Foreign travel advice
The Foreign and Commonwealth Office (FCO) advise against all travel to within 10km of the border with the Ukrainian Donetsk and Lugansk Oblasts.
The FCO advise against all but essential travel to within 10km of the border with the Ukrainian Kharkiv Oblast.
The FCO advise against all travel to Chechnya, Ingushetia and Dagestan and the districts of Budyonnovsky, Levokumsky, Neftekumsky, Stepnovsky and Kursky in Stavropol Krai.
Terrorists are very likely to try to carry out attacks in Russia. See Terrorism
A suicide attack on the St Petersburg metro on 3 April 2017 resulted in 15 deaths and many injuries.
Attacks have occurred most frequently in the North Caucasus, but also in Moscow. In 2015, a Russian airliner returning from Sharm el-Sheikh crashed in North Sinai (Egypt). The Russian authorities have stated it was brought down by an explosive device placed on board the aircraft.
In 2015, Daesh (formerly referred to as ISIL) announced the establishment of an affiliate in the North Caucasus. Many rebel leaders announced they had switched their allegiance to Daesh.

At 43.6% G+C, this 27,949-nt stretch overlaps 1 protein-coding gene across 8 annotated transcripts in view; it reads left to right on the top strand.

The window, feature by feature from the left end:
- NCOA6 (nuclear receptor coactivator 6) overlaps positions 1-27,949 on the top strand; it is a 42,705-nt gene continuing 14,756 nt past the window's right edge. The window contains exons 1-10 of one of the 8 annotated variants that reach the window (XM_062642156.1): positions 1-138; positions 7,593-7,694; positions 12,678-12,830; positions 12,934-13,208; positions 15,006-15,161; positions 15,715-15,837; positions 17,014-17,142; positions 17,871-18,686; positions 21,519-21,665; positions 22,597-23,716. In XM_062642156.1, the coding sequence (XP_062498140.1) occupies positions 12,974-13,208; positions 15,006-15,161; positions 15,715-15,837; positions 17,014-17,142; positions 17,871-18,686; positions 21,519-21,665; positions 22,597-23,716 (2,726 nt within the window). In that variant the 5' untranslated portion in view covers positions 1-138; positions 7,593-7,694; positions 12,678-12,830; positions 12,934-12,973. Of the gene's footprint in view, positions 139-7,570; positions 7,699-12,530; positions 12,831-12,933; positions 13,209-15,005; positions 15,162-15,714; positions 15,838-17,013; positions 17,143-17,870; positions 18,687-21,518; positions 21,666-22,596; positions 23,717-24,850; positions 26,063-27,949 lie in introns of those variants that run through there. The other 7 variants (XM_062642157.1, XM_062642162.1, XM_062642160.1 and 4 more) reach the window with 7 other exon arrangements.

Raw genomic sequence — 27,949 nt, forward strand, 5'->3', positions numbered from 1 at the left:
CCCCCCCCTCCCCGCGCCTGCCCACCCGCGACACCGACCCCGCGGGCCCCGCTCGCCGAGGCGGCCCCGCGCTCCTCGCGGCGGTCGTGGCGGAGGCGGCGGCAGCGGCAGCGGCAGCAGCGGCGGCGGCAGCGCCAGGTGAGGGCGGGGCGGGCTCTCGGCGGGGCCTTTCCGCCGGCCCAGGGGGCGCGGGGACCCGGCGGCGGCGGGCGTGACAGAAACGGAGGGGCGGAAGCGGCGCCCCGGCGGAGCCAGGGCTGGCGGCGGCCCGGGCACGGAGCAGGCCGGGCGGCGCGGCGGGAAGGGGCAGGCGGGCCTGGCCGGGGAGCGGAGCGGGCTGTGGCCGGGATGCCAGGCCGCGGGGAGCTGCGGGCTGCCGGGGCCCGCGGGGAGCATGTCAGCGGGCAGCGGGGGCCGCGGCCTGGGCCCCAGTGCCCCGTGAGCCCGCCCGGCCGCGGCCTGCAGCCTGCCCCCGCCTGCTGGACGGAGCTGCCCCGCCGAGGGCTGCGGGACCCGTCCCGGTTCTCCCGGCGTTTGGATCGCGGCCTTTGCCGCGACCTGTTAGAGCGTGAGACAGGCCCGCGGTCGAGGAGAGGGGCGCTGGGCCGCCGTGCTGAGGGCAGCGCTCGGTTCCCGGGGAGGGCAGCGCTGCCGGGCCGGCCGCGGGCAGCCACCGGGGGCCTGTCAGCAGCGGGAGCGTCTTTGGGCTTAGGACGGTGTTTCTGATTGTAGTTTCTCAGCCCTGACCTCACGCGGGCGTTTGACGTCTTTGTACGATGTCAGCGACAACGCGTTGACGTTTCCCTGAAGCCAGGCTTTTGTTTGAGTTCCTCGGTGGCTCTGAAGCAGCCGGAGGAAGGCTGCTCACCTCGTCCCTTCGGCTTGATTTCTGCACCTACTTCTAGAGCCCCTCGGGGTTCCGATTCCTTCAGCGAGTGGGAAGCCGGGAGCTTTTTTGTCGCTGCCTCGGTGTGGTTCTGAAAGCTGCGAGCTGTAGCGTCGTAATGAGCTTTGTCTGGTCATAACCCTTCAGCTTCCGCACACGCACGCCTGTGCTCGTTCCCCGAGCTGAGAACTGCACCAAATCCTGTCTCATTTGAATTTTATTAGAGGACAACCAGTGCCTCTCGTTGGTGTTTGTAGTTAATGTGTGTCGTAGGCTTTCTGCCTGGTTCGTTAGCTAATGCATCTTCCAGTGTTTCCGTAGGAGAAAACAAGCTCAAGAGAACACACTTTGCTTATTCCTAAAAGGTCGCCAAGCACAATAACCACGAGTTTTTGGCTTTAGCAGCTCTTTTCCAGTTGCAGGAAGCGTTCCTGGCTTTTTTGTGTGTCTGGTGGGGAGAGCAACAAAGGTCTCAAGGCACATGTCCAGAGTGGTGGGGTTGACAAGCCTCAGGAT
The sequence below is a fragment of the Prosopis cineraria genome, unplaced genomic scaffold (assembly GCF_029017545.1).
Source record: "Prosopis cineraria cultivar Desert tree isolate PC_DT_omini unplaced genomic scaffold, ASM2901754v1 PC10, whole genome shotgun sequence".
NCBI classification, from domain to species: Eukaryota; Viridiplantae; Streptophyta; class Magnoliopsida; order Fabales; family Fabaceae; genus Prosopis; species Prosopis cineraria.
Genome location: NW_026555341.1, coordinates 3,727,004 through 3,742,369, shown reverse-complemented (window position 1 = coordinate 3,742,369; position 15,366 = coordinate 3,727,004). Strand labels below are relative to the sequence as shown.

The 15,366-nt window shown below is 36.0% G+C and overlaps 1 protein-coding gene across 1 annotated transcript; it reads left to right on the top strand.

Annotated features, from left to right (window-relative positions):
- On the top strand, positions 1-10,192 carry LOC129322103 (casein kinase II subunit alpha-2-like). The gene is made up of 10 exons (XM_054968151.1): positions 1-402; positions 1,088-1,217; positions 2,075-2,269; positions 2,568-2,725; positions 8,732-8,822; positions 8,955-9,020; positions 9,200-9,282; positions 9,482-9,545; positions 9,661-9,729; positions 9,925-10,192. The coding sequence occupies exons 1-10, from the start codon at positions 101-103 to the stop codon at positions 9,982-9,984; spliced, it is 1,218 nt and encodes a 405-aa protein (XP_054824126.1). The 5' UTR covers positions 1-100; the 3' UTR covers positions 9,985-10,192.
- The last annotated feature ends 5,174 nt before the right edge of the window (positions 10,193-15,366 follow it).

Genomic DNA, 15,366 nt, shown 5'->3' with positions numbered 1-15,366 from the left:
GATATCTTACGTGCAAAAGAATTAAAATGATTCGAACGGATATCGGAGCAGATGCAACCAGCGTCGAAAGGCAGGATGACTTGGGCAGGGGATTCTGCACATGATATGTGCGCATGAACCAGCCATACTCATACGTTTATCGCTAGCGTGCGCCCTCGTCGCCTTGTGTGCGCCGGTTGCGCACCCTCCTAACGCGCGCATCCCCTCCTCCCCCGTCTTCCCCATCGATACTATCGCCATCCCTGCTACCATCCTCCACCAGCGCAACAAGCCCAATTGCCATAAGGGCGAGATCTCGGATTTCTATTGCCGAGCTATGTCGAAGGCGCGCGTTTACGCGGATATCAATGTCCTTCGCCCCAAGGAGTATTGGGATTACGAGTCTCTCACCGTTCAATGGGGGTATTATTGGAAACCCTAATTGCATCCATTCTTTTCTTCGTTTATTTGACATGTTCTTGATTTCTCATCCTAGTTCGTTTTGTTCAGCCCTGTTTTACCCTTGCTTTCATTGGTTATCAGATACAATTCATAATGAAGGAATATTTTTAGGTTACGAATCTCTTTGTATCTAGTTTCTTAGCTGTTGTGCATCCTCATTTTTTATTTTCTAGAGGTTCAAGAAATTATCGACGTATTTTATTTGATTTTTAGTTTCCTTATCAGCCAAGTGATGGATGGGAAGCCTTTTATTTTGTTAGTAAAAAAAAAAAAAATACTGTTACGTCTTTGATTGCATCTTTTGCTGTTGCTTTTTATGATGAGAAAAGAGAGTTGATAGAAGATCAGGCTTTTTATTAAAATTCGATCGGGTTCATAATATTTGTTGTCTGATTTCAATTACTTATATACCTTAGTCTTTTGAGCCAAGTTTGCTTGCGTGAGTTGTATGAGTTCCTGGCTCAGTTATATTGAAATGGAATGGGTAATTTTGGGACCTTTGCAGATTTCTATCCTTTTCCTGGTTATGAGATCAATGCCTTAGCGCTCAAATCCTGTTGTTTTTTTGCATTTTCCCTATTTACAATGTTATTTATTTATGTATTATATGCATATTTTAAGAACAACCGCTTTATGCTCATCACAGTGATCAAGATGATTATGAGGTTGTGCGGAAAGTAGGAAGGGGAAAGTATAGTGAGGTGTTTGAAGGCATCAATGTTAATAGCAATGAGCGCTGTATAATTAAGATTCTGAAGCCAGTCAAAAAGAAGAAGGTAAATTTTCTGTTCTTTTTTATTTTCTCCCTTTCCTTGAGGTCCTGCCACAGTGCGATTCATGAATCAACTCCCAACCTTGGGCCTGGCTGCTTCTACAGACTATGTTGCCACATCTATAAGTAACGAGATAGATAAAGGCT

The UK doesn’t recognise Crimea as being part of Russia. See the Ukraine travel advice page for details.
There are on-going armed clashes, kidnappings, seizure of buildings and other violent incidents in the Donetsk, Lugansk and Kharkiv oblasts of Ukraine bordering Russia. The picture remains volatile and uncertain. However, it’s clear that a number of border crossing points are insecure, and fighting is taking place across the border. You should remain vigilant throughout regions of Russia bordering Ukraine, and avoid all demonstrations and public gatherings.
Political rallies can occur in Moscow, St. Petersburg and other places across Russia. Check media for the latest information, be vigilant, and avoid any demonstrations. See Political situation
You should be aware of the risk of street crime. See Crime
According to the Russian Ministry of Foreign Affairs, British nationals made around 150,000 visits to Russia in 2015. Most visits are trouble-free.
If you’re abroad and you need emergency help from the UK government, contact the nearest British embassy, consulate or high commission.
The Overseas Business Risk service offers information and advice for British companies operating overseas on how to manage political, economic, and business security-related risks.
Take out comprehensive travel and medical insurance before you travel.